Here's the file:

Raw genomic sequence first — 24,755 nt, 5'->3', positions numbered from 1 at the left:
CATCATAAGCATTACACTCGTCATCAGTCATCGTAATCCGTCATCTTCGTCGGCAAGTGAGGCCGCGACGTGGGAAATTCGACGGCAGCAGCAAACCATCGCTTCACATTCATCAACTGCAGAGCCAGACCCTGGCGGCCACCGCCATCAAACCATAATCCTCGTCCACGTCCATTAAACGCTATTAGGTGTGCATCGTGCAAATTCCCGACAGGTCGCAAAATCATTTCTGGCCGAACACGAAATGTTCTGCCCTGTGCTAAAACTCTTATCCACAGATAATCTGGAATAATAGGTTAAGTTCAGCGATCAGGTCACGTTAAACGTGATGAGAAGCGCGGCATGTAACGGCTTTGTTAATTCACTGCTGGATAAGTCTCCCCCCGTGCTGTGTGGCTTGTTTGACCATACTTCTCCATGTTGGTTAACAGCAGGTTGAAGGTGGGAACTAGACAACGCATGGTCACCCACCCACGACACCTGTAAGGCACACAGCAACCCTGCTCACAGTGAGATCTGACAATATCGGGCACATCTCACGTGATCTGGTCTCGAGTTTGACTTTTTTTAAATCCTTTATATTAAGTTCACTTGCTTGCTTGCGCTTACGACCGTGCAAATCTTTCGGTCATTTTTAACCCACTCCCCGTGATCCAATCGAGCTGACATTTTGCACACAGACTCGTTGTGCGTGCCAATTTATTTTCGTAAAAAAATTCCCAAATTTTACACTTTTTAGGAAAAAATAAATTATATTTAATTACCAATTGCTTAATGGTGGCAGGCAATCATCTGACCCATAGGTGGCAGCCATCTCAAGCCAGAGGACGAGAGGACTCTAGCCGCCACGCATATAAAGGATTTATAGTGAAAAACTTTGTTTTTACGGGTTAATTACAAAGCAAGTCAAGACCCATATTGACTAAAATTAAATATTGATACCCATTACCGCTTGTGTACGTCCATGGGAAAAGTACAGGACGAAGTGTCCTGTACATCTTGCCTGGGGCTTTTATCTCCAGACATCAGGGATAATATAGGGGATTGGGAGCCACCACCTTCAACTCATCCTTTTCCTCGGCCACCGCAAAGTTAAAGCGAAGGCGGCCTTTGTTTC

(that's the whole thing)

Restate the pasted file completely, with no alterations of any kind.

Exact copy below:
Raw genomic sequence first — 24,755 nt, 5'->3', positions numbered from 1 at the left:
CATCATAAGCATTACACTCGTCATCAGTCATCGTAATCCGTCATCTTCGTCGGCAAGTGAGGCCGCGACGTGGGAAATTCGACGGCAGCAGCAAACCATCGCTTCACATTCATCAACTGCAGAGCCAGACCCTGGCGGCCACCGCCATCAAACCATAATCCTCGTCCACGTCCATTAAACGCTATTAGGTGTGCATCGTGCAAATTCCCGACAGGTCGCAAAATCATTTCTGGCCGAACACGAAATGTTCTGCCCTGTGCTAAAACTCTTATCCACAGATAATCTGGAATAATAGGTTAAGTTCAGCGATCAGGTCACGTTAAACGTGATGAGAAGCGCGGCATGTAACGGCTTTGTTAATTCACTGCTGGATAAGTCTCCCCCCGTGCTGTGTGGCTTGTTTGACCATACTTCTCCATGTTGGTTAACAGCAGGTTGAAGGTGGGAACTAGACAACGCATGGTCACCCACCCACGACACCTGTAAGGCACACAGCAACCCTGCTCACAGTGAGATCTGACAATATCGGGCACATCTCACGTGATCTGGTCTCGAGTTTGACTTTTTTTAAATCCTTTATATTAAGTTCACTTGCTTGCTTGCGCTTACGACCGTGCAAATCTTTCGGTCATTTTTAACCCACTCCCCGTGATCCAATCGAGCTGACATTTTGCACACAGACTCGTTGTGCGTGCCAATTTATTTTCGTAAAAAAATTCCCAAATTTTACACTTTTTAGGAAAAAATAAATTATATTTAATTACCAATTGCTTAATGGTGGCAGGCAATCATCTGACCCATAGGTGGCAGCCATCTCAAGCCAGAGGACGAGAGGACTCTAGCCGCCACGCATATAAAGGATTTATAGTGAAAAACTTTGTTTTTACGGGTTAATTACAAAGCAAGTCAAGACCCATATTGACTAAAATTAAATATTGATACCCATTACCGCTTGTGTACGTCCATGGGAAAAGTACAGGACGAAGTGTCCTGTACATCTTGCCTGGGGCTTTTATCTCCAGACATCAGGGATAATATAGGGGATTGGGAGCCACCACCTTCAACTCATCCTTTTCCTCGGCCACCGCAAAGTTAAAGCGAAGGCGGCCTTTGTTTC